I have watched more salespeople and companies pitch their ideas over the years than I care to count. And during thousands of interviews with consumers about how they use different products and services and respond to marketing messages, I have honed the craft of ferreting out telltale signs of lies and omissions.
From that experience, I am going to let you in on a little secret about a word you should stop using immediately.
It is “actually.”
For the experienced listener, “actually” is a dead giveaway of an area that at the least needs to be further investigated, and may point at a deception.
Let me explain. When you use the word “actually” properly, you are comparing two thoughts and providing clarification.
Question: “Did you go to the store for milk?”
Answer: “Actually, I stopped at a gas station.”
In this example, it is easy to see why someone might use the word . The original question suggested that you went to the store, but you might not think that a gas station is really a store. In your mind, you are comparing and justifying the decision to stop at a gas station rather than a grocery store.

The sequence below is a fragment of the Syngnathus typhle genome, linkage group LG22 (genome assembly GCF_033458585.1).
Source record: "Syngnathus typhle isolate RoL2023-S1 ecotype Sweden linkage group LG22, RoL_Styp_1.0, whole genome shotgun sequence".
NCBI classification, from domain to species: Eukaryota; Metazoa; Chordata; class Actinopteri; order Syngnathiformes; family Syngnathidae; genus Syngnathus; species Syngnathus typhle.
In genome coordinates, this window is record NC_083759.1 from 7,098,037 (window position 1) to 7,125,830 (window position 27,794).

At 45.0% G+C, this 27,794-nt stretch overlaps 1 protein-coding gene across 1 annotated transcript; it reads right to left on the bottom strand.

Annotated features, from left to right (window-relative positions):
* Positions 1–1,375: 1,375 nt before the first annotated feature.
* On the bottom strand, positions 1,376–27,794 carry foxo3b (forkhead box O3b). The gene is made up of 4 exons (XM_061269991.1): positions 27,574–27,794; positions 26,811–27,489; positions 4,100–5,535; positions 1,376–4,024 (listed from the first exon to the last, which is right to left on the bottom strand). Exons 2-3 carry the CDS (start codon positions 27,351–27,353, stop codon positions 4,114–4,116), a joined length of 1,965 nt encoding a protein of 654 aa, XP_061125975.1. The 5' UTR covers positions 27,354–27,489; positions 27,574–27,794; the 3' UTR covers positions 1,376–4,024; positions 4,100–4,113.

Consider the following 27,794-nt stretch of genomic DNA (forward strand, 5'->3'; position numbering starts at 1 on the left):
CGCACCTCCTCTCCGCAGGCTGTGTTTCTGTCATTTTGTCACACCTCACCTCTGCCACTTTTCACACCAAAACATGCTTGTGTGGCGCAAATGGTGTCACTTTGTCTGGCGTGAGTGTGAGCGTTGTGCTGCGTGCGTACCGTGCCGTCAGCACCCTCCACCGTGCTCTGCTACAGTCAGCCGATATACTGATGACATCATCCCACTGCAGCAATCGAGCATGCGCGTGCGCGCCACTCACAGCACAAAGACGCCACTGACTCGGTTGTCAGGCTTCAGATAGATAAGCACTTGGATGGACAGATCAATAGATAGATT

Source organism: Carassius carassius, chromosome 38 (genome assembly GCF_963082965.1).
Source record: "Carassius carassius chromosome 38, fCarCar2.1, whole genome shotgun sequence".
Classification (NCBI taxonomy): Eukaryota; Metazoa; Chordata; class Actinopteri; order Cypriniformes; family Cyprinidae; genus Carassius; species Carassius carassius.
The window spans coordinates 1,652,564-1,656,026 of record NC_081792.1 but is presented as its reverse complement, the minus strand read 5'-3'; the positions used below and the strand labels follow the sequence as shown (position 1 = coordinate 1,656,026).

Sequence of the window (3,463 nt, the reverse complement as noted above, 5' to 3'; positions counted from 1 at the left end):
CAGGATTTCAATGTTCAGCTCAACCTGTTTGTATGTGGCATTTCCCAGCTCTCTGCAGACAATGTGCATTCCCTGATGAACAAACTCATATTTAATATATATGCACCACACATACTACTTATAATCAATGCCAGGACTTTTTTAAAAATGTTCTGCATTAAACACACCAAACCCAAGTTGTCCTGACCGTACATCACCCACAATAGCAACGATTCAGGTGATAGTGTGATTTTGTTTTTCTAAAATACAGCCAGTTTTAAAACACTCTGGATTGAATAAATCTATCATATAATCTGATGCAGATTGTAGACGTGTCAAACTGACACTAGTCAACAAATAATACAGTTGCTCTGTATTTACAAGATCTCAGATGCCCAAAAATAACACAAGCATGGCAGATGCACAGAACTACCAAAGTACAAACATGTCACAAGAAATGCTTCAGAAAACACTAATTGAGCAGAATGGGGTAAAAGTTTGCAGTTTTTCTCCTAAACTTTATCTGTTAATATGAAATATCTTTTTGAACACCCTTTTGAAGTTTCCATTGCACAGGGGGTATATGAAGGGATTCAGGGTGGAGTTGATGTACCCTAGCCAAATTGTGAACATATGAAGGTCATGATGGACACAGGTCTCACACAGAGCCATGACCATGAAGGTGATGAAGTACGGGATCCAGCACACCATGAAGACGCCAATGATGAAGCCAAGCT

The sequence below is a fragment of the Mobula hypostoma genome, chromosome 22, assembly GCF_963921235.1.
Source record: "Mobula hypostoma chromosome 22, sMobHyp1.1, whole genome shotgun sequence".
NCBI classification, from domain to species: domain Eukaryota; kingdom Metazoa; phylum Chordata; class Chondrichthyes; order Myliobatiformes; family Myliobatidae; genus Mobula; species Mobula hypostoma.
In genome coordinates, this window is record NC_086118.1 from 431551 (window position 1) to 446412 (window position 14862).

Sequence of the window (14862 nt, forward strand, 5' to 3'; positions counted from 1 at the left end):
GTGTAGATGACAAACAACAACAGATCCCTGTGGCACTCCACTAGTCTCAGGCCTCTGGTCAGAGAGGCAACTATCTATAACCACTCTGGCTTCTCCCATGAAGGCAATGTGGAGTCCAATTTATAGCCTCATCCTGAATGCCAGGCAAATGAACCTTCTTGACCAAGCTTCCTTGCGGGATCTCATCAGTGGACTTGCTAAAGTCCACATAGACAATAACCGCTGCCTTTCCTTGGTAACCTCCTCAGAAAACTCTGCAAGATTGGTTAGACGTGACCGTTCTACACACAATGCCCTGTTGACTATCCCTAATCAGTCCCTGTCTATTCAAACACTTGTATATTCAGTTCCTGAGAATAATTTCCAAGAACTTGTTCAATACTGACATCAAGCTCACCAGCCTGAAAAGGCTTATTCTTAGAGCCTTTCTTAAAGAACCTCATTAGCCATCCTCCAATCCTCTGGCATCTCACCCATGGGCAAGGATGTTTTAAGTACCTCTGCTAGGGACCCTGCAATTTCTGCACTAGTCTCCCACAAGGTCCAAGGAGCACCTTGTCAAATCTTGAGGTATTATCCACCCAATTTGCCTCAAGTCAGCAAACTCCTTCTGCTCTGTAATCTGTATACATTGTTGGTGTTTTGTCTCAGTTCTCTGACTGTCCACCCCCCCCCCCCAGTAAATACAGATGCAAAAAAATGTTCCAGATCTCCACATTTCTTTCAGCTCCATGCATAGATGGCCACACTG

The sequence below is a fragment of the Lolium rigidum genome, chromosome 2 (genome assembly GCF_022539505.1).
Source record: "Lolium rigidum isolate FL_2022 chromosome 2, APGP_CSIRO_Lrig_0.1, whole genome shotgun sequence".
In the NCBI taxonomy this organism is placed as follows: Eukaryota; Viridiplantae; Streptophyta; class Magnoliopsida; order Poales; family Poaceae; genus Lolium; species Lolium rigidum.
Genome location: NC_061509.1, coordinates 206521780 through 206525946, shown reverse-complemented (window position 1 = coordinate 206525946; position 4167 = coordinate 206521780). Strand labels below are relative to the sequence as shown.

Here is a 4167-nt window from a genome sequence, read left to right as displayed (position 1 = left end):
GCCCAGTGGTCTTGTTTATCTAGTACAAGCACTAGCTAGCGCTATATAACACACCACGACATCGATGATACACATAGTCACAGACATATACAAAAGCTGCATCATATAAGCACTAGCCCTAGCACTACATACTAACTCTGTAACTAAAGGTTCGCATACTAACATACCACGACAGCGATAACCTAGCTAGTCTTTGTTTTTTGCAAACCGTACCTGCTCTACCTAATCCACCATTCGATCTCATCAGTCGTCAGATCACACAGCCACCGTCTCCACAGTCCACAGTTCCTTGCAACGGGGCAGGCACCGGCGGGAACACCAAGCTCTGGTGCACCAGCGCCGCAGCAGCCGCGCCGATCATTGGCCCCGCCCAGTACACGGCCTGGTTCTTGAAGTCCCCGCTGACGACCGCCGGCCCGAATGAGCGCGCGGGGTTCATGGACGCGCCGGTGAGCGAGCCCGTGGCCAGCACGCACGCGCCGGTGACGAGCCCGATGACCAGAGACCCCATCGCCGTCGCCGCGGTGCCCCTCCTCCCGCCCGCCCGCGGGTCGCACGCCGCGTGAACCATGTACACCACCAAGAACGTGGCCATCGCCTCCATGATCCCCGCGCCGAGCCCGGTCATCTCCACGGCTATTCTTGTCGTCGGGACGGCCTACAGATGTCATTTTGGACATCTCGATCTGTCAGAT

Back to the business setting: Extra words used in a sales presentation or investor pitch are unnecessary. They subconsciously point listeners to question if there’s more unspoken information. The word “actually” serves as a spoken pause, giving the presenter’s brain time to catch up and decide how to resolve the conflict in their mind between the question asked and reality.
A common example of how this plays out in a sales presentation or investor pitch:
Question: “How many customers are using the platform?”
Answer: “We actually have over 100 companies.”
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SOURCE: TIME / Inc.